The second part of the book is excesses, where Dr. Sacks describes neurological disorders that have a superabundance’s of functions. An example of an excess would be Tourette’s syndrome which is when a person has an excess amount of nervous system energy which transpires into production of strange motions and notions such as tics, compulsions, and etc. In the case of Witty Ticcy Ray his Tourette’s was extremely debilitating because his tics were uncontrollable and unorthodox. It wasn’t until Witty Ticcy Ray got started on a new medication called Haldol which allowed him to live his life with minimal interruption with his illness by finding the proper dosage that worked for him.
Neuroscience is presented in the case of Witty Ticcy Ray in several different ways. For starters, Dr. Sacks starts out by explaining that Tourette’s patients have disturbances in the instinctual bases of behavior in the brain. Such areas affected are the thalamus, hypothalamus, limbic system and amygdala which is where all the determinants for personality are located at. The presentation of neuroscience in the case of Witty Ticcy Ray makes sense with my understanding of neuroscience because it helped me understand how Tourette’s Syndrome works due to the fact that the areas affected are the areas that control personality which in turn with Tourette’s is expressed through different kind of ticks.
Additionally, the treatment for Witty Ticcy Ray’s Tourette’s was a medication called Haldol. Haldol helped control his ticks and helped him assimilate into everyday life. Haldol works by helping to restore the balance of certain natural substances in the brain such as neurotransmitters. Dr. Sacks claims of Haldol working on Witty Ticcy Ray’s Tourette’s demonstrates a further understanding of neuroscience. The only thing I would have liked to see from Dr. Sacks argument about Haldol, would have been to have been provided with an elaborate explanation in the ways in which Haldol helps the neurotransmitters restore chemical balances in the brain.
The third part of the book is transports, where Dr. Sacks describes neurological disorders of patients that suffer from altered perceptions which allows them to transport back to a moment in their past by reminiscing without notice. An example of transports which in the case of Mrs. O’C was caused by temporal lobe seizures due to a stroke the right temporal lobe. In the case of Mrs. O’C she was hearing Irish music in her head which filled her with personal feelings of her past which allowed her in a way to transport back to her childhood. Mrs. O’C Irish music in her head was resolved on its own with time but it shows how some neurological conditions are able to transport patients back to forgotten memories.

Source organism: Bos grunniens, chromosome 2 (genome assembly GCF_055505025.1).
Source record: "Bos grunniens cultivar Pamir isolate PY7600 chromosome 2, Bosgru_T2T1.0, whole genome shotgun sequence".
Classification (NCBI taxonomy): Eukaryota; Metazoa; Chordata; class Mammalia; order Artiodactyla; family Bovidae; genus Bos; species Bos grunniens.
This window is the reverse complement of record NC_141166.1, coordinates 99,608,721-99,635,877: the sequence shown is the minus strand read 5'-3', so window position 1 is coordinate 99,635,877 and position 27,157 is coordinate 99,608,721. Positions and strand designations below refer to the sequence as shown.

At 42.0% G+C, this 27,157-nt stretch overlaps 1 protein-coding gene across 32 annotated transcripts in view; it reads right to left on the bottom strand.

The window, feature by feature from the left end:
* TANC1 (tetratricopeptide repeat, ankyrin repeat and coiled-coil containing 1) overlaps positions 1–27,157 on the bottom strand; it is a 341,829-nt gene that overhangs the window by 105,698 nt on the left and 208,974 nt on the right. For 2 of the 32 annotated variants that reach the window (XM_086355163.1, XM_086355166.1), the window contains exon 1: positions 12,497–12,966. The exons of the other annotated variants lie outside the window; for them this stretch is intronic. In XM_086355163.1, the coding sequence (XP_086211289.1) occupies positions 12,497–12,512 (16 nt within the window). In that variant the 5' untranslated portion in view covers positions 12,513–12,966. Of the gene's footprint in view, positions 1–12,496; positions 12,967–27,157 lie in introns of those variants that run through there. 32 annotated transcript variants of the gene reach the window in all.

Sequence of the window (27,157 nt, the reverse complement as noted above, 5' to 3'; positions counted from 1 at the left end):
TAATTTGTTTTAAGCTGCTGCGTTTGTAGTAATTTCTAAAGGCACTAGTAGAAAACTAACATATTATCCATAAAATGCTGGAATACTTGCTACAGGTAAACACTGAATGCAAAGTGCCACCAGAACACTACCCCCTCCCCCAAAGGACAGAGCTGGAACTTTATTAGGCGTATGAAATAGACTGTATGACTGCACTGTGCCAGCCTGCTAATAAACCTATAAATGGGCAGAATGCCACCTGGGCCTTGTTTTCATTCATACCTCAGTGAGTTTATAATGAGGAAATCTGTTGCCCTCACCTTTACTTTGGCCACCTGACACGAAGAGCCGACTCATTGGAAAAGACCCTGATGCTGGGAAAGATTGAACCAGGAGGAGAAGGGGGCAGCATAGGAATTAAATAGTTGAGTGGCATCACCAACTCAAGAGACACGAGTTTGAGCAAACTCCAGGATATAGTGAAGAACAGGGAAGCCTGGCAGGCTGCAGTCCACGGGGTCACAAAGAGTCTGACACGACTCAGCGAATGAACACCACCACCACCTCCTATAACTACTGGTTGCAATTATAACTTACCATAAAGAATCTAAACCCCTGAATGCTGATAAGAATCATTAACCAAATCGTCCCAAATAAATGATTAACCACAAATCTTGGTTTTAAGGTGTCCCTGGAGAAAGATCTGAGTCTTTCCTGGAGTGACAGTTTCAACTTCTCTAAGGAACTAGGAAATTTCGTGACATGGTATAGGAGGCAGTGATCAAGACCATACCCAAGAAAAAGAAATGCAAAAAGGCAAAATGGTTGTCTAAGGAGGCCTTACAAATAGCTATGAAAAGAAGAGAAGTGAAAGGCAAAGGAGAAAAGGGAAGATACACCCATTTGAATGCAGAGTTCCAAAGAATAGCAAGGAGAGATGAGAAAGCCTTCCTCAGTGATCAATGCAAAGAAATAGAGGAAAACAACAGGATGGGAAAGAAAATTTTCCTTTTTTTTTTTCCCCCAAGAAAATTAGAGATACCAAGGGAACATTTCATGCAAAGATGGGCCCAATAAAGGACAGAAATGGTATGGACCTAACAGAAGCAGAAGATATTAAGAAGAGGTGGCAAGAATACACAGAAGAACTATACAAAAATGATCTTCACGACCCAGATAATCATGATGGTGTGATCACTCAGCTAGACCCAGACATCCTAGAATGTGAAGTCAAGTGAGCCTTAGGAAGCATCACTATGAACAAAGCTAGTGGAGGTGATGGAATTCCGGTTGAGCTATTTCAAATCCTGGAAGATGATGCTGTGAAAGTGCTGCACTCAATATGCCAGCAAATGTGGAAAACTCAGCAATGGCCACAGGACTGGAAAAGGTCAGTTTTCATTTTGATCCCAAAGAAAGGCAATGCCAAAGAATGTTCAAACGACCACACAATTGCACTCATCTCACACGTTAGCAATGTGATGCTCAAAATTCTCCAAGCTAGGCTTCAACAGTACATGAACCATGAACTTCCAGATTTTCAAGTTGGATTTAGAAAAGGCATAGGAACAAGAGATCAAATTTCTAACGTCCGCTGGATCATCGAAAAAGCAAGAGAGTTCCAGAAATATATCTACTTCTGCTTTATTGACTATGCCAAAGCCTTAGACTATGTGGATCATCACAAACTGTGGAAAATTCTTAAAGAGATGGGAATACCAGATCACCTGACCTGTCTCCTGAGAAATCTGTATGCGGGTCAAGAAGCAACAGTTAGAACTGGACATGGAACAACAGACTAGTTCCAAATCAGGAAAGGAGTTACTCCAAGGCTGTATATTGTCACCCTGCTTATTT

Neuroscience is presented in the case of Mrs. O’C in various ways. For starters, it shows the impact of a stroke in the brain and because of the location of the stroke occurred in the right temporal lobe, it allowed for temporal lobe seizures to occur which was the reasoning behind hearing music and transporting to earlier memories. The presentation makes sense with my current understanding of neuroscience because from what I’ve learned in class it was that the temporal lobe is involved in primary auditory perception, such as hearing, and holds the primary auditory cortex. When Mrs. O’C had right temporal lobe seizures, it makes sense that she would hear music in her head. Dr. Sacks also followed up his claim by providing evidence of a test he ran on Mrs. O’C where he electrically stimulated the right temporal lobe and caused her to hear music. Which further proved his claim regarding the temporal lobe seizures and their impact on the human brain.
The fourth part of the book is simple, where Dr. Sacks introduces several different patients who are considered “simple” because they suffer from different forms of mental retardation. Although Dr. Sacks labels these patients as “simple” they completely outgrow that label because Dr. Sacks brings out their personal strengths in each of their case and shows how these patients are able to thrive despite their neurological limitations.